“That is life changing for the family,” Dr. Owens said. But it is also very expensive treatment, costing hundreds of thousands of dollars. “That doesn’t get accounted for in a typical value-based payment model,” he said, if it strictly applies per-patient reimbursement without exceptions.
North Carolina is also taking on health-related risks in a person’s daily life — like access to food, housing and transportation. The Trump administration has approved the state’s plan to spend $ 650 million of state and federal funds for pilot projects to address these so-called social determinants of health.
State officials point to a demonstration project in Greensboro as the kind of effort they want to replicate and expand.
A hospital group, a housing nonprofit and university researchers identified 41 families with children who made frequent hospital visits for asthma. They visited the homes; identified potential asthma triggers like mold, dusty carpeting and poor ventilation; and made recommendations and repairs. Afterward, asthma-related hospital costs for those children dropped by more than 50 percent.
“The future is trying to do that across the system, not just for a few dozen families,” said Kathy Colville, healthy communities director at Cone Health, the hospital group that participated in the asthma project.
The state is building technology to enable such efforts, by better linking community groups, doctors and insurers. A free online service, NCCARE360, has been introduced in 15 of the state’s 100 counties, with statewide coverage planned by the end of 2020. It will connect public health departments and doctors and hospitals, which can make online referrals to service organizations and people in need.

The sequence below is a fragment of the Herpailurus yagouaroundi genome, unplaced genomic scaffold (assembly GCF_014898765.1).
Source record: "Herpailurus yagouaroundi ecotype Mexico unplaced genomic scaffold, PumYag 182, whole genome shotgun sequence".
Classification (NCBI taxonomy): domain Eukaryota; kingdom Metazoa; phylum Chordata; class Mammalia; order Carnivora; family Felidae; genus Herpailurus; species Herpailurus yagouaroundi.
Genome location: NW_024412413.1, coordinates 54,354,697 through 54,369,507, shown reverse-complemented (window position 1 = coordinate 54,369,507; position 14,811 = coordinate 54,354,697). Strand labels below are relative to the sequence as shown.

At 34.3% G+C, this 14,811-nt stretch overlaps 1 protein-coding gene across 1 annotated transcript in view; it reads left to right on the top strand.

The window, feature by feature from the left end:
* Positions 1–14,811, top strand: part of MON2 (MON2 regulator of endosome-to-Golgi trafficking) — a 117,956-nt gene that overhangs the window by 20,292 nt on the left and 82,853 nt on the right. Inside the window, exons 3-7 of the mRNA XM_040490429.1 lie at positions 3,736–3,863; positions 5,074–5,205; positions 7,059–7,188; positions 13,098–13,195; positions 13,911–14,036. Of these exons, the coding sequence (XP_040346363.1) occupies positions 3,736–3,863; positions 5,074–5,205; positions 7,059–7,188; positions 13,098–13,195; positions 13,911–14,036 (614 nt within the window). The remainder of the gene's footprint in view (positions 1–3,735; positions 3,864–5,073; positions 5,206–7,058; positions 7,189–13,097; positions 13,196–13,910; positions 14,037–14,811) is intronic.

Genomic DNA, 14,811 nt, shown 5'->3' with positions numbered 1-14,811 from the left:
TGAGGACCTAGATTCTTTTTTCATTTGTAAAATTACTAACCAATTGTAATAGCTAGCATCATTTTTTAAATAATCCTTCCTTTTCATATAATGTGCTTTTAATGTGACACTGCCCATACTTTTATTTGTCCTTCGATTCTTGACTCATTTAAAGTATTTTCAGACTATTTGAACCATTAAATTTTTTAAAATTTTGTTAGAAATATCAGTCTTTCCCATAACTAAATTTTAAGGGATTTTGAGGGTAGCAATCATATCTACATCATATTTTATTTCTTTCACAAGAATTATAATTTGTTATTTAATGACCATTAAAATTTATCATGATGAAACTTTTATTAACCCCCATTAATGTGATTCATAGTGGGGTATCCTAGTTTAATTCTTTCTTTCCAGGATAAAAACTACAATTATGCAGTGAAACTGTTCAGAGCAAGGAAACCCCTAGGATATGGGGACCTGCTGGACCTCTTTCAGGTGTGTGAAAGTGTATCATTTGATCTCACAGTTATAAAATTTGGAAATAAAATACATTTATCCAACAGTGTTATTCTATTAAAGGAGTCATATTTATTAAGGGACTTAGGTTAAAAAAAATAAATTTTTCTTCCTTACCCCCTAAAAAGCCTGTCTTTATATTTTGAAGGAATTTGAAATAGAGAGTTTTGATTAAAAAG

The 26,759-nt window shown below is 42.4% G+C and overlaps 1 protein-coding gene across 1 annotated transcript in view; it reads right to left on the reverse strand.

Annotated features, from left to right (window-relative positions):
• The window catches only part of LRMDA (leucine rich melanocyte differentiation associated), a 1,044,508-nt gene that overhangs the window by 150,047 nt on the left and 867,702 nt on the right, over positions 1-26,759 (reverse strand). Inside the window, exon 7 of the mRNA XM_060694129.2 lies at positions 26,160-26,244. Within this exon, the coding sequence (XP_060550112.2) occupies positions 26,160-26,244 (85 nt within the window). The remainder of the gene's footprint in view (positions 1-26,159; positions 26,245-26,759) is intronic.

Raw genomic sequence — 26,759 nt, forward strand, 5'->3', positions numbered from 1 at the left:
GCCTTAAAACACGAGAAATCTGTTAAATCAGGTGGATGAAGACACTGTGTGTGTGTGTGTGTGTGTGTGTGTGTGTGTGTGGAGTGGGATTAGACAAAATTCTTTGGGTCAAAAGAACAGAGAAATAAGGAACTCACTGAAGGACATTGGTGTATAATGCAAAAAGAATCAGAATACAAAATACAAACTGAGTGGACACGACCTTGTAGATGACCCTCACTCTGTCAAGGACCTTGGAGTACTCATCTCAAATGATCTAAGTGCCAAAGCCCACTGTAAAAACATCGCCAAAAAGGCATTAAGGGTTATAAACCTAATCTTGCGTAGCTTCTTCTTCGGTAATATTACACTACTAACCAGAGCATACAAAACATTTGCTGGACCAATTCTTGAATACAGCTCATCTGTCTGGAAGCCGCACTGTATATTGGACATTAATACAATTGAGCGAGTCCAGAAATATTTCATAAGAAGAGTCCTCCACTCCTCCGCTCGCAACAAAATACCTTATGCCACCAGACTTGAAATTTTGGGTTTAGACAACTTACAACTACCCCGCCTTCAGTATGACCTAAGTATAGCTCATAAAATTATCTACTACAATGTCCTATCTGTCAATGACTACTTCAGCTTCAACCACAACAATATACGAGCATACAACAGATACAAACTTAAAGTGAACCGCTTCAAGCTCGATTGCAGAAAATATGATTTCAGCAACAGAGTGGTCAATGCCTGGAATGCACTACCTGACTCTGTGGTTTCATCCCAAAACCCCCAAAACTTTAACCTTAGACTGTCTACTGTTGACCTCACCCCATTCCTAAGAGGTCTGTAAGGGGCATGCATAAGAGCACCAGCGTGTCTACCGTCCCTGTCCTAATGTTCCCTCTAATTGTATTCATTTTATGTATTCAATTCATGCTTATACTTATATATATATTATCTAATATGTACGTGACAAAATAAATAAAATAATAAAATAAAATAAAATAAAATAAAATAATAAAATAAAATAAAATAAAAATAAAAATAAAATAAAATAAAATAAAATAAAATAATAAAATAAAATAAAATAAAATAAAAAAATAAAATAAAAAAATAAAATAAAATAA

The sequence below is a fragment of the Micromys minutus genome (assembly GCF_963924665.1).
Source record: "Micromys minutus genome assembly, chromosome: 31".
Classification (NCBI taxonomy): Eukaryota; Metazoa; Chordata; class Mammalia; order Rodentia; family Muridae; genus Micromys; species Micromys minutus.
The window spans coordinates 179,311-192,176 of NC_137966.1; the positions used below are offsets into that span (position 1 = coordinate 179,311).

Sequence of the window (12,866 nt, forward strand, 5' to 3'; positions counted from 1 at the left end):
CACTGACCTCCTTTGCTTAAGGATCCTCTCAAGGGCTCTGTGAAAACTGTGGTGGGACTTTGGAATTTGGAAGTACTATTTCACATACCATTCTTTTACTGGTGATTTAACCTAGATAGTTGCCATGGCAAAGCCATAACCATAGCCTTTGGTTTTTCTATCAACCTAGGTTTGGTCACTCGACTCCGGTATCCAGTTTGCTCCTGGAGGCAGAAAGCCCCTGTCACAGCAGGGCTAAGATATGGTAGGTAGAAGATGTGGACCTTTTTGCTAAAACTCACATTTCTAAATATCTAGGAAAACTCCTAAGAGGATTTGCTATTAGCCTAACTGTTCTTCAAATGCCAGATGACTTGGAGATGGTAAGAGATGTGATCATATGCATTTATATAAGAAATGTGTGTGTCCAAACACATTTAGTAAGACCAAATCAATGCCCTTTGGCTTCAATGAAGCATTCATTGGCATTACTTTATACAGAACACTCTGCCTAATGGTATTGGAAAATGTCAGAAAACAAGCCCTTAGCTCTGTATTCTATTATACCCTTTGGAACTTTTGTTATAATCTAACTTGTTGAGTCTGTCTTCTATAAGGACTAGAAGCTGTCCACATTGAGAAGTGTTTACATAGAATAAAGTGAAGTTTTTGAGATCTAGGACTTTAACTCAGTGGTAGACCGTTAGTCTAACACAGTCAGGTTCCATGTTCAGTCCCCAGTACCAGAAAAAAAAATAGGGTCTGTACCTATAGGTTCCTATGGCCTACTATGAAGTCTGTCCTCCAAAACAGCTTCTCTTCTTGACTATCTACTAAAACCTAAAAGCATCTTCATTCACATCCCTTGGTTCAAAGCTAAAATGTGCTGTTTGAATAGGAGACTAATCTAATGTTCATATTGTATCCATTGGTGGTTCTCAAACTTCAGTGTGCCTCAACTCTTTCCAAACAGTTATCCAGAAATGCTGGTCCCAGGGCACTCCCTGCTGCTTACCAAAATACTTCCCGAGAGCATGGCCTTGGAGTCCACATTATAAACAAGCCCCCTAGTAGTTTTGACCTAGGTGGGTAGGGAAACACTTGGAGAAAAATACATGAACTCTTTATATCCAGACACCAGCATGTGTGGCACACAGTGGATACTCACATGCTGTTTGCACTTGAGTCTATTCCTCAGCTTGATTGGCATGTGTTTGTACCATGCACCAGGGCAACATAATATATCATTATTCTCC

NCCARE360 helps direct consumers to services — telling them, for example, what food pantries or homeless shelters are available within five or 10 miles. It can also help health departments and doctors track whether people referred to those services ever visited them. Before, the follow-up involved phone calls and voice messages, often taking days. Now, it is a matter of automated text messages and emails.
“It could be a game-changer instead of just sending people out of here with a brochure,” said Stacie Saunders, director of public health at the Alamance County Health Department in Burlington.
Another tech-centered effort is being pushed by Blue Cross. The insurer will share claims information with health care providers, and the doctors and hospitals will share clinical data. That information will be the fuel for data analysis software that flags patients most in need of care or counseling. The software will be rolled out at the start of next year.
“Technology is just a tool in this transformation,” said Jini Kim, chief executive of Nuna, the start-up designing the data-analysis software. “But if the technology doesn’t work, this whole thing falls apart. We all feel that pressure.”